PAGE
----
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Android users may soon be able to connect their devices, similar to Apple’s Continuity

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Google is reportedly developing a feature allowing Android users to easily link their devices together if signed into the same Google account. This linking could enable convenient features like call switching and internet sharing between devices.

The feature was spotted in development by a researcher, who found evidence of a new “Link Your Devices” menu planned for the Settings app. This menu would likely appear under Settings > Google > Devices & Sharing once rolled out.

It is worth noting that Apple has a similar feature called Continuity. It includes features like Handoff, Universal Clipboard, AirDrop, Continuity Camera, and Continuity Markup.

While full details are not known yet, the Android’s linking appears to enable the following based on what we know so far:

  • Call Switching – Receive a call on one Android device, then switch/transfer it to another linked Android device. This could seamlessly taking calls across multiple phones or tablets.
  • Internet Sharing – More seamless tethering and hotspot usage across your own Android devices.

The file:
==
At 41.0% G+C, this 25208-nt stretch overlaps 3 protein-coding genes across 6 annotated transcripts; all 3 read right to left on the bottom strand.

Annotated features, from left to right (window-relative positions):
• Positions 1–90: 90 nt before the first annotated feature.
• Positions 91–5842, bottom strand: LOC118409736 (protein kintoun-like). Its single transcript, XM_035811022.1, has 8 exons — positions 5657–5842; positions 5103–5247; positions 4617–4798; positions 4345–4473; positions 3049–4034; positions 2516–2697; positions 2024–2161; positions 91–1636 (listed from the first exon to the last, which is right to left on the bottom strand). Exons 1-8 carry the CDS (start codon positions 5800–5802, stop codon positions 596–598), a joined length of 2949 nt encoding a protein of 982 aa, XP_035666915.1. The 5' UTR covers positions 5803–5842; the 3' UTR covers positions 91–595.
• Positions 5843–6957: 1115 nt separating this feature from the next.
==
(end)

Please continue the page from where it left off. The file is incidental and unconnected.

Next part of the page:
The call-switching ability is particularly interesting, as it could work between multiple phones. Apple’s Continuity does not offer this – you can only pick up iPhone calls on Macs and iPads, not other iPhones.

Google’s implementation appears to rely on Google Play Services. So any Android phone with Google services should get access once the feature rolls out. However, it is possible that it will be available for Pixel models first.

This linking and call handoff ability would bring Android closer to Apple’s ecosystem integration. It could make it easier for Android users to switch between devices and improve continuity.

Recently, Google’s Nearby Share app made it much easier to transfer files from Windows computers to Android (and vice versa).

In case you missed it, Google rolled out Android 14 Beta 5 today. It squashed 29 bugs, 6 of which are for Pixel devices. This update patches the battery drainage during video playback and background Wi-Fi scanning.

Source: Mishaal Rahman via Twitter

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